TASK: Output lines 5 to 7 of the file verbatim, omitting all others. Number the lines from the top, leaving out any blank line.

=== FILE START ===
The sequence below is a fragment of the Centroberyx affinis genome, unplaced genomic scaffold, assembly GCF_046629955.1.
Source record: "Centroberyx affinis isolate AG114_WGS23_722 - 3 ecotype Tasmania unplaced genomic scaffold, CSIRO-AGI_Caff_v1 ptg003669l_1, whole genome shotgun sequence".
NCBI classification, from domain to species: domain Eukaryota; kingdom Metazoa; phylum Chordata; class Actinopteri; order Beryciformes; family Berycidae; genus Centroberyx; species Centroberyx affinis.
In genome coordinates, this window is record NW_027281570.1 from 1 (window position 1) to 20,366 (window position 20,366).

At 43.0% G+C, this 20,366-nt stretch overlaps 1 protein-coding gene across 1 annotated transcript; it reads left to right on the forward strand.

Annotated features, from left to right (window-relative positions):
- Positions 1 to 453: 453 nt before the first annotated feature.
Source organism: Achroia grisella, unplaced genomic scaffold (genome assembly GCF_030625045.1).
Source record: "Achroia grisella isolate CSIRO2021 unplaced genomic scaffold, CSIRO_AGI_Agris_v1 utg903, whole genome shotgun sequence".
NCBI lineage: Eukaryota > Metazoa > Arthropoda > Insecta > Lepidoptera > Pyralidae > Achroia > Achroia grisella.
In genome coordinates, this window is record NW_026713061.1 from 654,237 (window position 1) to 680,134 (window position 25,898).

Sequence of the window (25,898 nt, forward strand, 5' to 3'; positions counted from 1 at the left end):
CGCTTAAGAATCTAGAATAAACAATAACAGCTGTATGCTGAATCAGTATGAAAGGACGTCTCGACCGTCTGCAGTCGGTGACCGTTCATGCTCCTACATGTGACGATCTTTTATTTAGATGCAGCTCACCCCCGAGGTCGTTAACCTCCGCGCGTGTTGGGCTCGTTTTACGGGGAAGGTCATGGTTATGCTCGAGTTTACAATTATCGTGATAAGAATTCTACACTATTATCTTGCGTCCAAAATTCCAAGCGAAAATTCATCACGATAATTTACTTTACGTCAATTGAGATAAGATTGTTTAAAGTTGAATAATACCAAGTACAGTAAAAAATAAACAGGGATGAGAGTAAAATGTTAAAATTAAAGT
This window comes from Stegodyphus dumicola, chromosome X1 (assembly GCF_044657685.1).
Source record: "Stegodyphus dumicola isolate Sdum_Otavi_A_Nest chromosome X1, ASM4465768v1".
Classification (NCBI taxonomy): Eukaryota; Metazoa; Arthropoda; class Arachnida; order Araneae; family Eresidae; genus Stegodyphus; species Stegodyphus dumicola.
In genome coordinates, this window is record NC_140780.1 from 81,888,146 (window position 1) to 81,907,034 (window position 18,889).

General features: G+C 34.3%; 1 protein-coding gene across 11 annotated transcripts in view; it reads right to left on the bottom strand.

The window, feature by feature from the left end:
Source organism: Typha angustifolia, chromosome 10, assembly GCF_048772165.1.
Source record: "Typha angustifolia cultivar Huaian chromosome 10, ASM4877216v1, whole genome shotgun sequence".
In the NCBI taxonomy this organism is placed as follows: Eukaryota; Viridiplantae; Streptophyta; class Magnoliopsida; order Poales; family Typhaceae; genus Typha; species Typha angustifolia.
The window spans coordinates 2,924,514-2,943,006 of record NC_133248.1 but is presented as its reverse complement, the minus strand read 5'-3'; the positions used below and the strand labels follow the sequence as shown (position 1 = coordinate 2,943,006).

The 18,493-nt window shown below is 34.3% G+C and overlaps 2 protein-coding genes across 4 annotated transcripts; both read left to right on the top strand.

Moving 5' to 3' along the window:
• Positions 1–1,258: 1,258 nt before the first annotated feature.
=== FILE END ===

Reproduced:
At 43.0% G+C, this 20,366-nt stretch overlaps 1 protein-coding gene across 1 annotated transcript; it reads left to right on the forward strand.

Annotated features, from left to right (window-relative positions):
- Positions 1 to 453: 453 nt before the first annotated feature.